Buddy Holly, J.P. Richardson and Richard Valenzuela arrived at the Mason City Municipal Airport in Mason City, Iowa during the first hour of the new day on February 3, 1959. They were driven there by Surf Ballroom manager Caroll Anderson from Clear Lake where they had played earlier that evening. The three musicians were looking forward to getting to Fargo, North Dakota, the closest airport to their next gig in Moorehead, Minnesota, with enough time to take care of their personal hygiene and get some rest.

Twenty-one year old Roger Peterson was the contracted pilot through Dwyer Flying Service to fly the musicians to Fargo. Before the three had arrived, Peterson had gone to the Air Traffic Communications Station (ATCS) with Hubert Dwyer, owner of the flight service and a pilot himself, to view the current weather through the path Peterson would fly. The weather report indicated a ceiling of up to 5000 feet or better and visibilty of up to 10 miles. Knowing that weather patterns can change quickly, Peterson would contact ATCS in thirty minute intervals to inquire about the weather as he prepared for his flight. The next time he checked, at midnight, the ceiling had dropped to 4500 feet but visibility was still greater than 10 miles. Light snow had begun to fall in Minneapolis.

The aircraft Peterson was flying that morning was a Beech Bonanza, model 35, S/N-1019. This particular Bonanza aircraft contained a Sperry 53 Attitude Gyro, a device that offered a pictorial display of an artificial horizon. Peterson however, had learned to fly in aircraft carrying a more conventional type of artificial horizon that differed greatly in use from the Sperry Gyro in the Bonanza. Peterson also was certificated to fly during clear weather only, when he can clearly see the horizon without obstruction by cloudy or other inclement weather because he was not trained to read the plane’s instrument panel during conditions of zero visibility. Zero visibilty can confuse the untrained pilot as to which way is up or down because there is no visible horizon to use as reference. It can cause spatial disorientation which can lead to vertigo. Once the pilot attempts to correct the craft, trying to judge the horizon for themselves, the craft can stall and go into a tailspin. John Kennedy Jr. died similarly in 1998. He was also certified to only fly in clear weather.

Peterson radioed ATCS again to inquire about the current weather as he was taxiing the plane onto the end of Runway 17 for take-off. He was informed that the ceiling had lowered to 3000 feet and visibilty had gone from ten to six miles. At no time however, was he ever informed of two important flash warnings that had come up when he was at the ATCS office an hour before. The responsibility of the ATCS communicators is to give pilot all available weather information once they receive it themselves, but not to advise. Despite Pilot Peterson’s careful persistence in his need to be informed of weather conditions, none of the communicators recalled having given Peterson this important information. Dwyer, who had accompanied Peterson confirmed that they were never given information indicating instrument flying weather would be encountered en route. The first flash warning Peterson was not aware of was reporting an enormous weather system with a 100 mile wide band of snow rapidly entering Minnesota and South Dakota, limiting visibilty to below two miles. The second unread warning indicated ceilings below 1000 feet over the eastern half of Kansas. Not having received this vital information led Pilot Peterson to underestimate the adverse weather conditions and made the decision to proceed with the flight.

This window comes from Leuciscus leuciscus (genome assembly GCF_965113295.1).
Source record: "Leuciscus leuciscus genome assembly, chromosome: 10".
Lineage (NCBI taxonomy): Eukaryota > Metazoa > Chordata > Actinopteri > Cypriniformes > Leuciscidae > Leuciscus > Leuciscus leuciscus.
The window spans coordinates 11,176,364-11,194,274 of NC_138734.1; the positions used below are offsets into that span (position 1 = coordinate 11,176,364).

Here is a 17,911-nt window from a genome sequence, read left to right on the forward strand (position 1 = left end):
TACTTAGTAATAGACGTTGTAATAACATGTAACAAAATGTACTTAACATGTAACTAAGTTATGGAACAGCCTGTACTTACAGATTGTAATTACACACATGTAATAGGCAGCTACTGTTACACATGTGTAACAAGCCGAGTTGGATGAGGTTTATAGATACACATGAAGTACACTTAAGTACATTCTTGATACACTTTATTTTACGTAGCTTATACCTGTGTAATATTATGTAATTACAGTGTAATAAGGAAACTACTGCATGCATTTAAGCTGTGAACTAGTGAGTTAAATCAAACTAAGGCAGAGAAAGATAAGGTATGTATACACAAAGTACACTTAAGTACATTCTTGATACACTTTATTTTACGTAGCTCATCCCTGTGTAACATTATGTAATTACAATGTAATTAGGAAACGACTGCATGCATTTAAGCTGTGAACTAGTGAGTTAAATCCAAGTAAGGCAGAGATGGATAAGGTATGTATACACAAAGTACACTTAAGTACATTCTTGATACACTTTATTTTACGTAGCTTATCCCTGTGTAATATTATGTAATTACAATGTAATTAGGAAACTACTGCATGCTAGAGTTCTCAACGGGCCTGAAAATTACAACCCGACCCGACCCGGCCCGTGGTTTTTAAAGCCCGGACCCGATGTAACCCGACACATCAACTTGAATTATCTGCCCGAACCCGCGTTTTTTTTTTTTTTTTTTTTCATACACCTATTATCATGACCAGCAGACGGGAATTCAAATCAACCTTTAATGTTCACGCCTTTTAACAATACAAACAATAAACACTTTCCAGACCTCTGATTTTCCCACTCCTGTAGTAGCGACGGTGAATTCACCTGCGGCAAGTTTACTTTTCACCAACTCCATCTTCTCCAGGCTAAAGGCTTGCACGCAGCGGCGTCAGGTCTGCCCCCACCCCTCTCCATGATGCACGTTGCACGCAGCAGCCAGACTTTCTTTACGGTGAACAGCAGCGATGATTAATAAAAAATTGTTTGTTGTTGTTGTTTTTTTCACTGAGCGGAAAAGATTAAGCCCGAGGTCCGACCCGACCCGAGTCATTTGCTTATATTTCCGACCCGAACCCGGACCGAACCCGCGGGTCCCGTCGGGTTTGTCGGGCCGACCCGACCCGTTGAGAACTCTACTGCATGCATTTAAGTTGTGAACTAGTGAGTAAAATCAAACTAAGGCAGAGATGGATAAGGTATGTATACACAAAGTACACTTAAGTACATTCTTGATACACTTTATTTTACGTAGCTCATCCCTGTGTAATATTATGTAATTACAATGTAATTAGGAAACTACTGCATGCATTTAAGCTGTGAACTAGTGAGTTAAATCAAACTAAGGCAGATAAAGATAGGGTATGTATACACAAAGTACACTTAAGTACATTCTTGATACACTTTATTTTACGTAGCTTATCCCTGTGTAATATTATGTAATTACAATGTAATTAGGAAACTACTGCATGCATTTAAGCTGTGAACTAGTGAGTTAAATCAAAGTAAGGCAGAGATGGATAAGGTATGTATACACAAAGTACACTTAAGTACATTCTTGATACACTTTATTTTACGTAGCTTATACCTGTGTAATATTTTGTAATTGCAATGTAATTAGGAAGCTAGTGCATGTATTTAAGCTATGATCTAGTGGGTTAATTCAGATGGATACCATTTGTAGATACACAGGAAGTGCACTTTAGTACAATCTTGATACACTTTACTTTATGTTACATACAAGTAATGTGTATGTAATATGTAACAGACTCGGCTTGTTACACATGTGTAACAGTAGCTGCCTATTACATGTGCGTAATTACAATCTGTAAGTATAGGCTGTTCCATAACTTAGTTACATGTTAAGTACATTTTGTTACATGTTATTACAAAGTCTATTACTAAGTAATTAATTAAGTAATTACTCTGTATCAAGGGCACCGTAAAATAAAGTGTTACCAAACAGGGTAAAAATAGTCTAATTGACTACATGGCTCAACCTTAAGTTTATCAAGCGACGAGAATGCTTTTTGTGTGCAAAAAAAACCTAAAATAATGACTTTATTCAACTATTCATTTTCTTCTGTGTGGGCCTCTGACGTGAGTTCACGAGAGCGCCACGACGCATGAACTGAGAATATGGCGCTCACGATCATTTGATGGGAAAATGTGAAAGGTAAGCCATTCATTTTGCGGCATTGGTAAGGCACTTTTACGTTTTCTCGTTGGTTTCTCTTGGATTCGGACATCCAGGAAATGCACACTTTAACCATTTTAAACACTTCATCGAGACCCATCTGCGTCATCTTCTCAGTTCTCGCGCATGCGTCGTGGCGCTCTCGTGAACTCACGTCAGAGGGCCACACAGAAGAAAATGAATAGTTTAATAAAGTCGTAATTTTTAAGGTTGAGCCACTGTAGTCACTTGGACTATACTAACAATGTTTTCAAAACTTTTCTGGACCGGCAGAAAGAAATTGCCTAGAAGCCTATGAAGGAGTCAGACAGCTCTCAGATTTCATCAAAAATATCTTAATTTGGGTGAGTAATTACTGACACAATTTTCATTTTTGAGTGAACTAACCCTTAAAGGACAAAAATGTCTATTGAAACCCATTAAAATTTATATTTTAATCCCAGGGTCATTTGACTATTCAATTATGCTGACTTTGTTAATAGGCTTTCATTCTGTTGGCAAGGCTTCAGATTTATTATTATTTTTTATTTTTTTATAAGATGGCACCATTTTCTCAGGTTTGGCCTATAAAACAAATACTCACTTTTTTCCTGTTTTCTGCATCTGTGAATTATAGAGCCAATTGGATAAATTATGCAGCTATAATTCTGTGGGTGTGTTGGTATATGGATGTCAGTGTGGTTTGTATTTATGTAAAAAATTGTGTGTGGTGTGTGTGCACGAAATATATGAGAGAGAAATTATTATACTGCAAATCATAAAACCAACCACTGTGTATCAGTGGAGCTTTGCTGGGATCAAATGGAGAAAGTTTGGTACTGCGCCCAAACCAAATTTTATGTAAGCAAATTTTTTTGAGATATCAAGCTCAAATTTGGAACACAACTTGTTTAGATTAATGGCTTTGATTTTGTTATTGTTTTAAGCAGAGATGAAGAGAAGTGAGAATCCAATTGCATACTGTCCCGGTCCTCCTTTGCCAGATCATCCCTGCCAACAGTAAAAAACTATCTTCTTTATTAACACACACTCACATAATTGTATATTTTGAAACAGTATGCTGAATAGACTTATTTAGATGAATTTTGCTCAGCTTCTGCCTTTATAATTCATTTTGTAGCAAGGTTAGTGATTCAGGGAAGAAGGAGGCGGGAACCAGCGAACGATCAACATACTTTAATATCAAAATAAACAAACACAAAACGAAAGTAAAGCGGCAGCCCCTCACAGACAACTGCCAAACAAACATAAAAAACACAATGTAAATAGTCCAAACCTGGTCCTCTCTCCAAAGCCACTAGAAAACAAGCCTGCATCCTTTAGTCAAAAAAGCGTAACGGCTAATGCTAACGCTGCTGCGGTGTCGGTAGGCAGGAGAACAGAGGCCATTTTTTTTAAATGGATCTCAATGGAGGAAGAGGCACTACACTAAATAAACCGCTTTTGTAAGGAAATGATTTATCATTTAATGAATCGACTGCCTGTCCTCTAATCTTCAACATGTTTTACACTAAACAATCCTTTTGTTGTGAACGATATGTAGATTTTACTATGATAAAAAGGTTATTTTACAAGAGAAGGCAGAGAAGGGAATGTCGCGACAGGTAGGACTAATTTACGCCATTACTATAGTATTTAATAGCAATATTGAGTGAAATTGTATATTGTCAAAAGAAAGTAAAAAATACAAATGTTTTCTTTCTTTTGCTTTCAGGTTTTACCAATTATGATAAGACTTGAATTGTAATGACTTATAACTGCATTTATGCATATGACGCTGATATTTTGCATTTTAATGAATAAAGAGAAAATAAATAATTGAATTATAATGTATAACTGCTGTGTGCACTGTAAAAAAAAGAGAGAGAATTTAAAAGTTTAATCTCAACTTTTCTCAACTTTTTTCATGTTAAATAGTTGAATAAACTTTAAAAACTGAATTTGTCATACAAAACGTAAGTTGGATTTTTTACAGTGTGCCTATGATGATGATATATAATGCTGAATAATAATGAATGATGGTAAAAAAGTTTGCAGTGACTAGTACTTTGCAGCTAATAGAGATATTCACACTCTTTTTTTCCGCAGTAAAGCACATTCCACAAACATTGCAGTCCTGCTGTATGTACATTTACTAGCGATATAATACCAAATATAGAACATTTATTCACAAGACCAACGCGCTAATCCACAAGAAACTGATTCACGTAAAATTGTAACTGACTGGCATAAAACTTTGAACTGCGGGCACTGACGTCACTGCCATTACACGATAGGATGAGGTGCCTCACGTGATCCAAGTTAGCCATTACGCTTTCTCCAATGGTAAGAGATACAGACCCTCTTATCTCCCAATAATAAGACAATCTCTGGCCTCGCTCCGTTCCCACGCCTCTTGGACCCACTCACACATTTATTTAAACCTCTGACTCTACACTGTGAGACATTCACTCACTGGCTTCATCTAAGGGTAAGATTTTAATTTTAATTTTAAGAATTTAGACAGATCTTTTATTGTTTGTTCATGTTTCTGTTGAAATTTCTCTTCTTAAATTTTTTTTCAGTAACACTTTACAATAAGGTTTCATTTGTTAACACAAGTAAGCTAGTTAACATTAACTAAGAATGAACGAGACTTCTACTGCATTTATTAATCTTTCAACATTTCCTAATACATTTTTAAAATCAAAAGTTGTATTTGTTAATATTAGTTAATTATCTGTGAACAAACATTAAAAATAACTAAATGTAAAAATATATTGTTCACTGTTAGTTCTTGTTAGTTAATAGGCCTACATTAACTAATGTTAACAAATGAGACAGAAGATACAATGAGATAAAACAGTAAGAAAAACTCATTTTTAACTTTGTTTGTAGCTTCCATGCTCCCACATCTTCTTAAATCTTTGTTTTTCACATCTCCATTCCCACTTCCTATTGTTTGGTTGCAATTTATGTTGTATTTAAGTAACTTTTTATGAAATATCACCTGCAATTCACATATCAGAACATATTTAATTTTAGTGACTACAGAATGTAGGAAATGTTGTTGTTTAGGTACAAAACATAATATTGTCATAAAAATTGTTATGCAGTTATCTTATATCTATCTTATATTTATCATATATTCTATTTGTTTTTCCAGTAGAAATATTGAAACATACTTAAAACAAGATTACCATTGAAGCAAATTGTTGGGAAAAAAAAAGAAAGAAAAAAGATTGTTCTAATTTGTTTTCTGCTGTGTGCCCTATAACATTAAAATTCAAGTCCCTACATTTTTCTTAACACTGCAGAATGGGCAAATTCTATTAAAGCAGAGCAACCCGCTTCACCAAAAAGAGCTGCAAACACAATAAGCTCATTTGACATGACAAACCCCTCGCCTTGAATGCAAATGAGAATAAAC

The plane took off at 12:55AM. It made a 180 degree turn to the left and rose to 800 feet, heading in a northwesterly direction. Five minutes later and five miles away from the airport. Hubert Dwyer, owner of the the plane Peterson was flying, witnessed the taillights of the plane begin to descend and then disappear. Pilot Peterson had not radioed his flight plan as he had said he would and there was no response when Dwyer attempted to radio the plane. He decided to board his Cessna once the day dawned and weather improved to search the area where he saw the plane descend.

Peterson had piloted the Beech Bonanza into an area of complete darkness due to an absence of ground lights over the long swath of empty land under them and with no visible horizon. The following scenario was pieced together by members of the Civil Aeronautics Board who investigated the accident. High wind gusts and sudden snow must have taken Peterson by surprise as the small plane was getting buffeted back and forth. The instrument indicators fluctuate wildly due to turbulence, making it impossible to maintain control of the plane by trying to make sense of them, so Peterson attempted to read the Sperry Attitude Gyro and due to his unfamiliarity with it, caused the plane to fly in the opposite direction he intended. His spatial disorientation contributed in causing him to descend when he thought he was flying the plane upwards.

An examination of the wreckage allowed authorities to come to the following conclusion: Peterson was flying at a high rate of speed when he went into a steep turn with the nose of the craft in a low attitude. Moments later, the right wing tip of the craft clipped the ground, causing the plane to tumble and demolish. All three passengers were hurled from the plane. Holly, Richardson, Valens and Peterson, who was trapped inside the cockpit, were all killed instantly. All three passengers suffered similar trauma that caused their death. They all suffered multiple fractures in their limbs and gross trauma to the brain. According to Ritchie Valens’ death certificate, his head became “badly crushed and deformed” due to the crash. Jiles P. Richardson’s certificate described the Big Bopper’s head “badly mangled and misshapen”. Buddy Holly ‘s death certificate was equally graphic in its description of his violent death.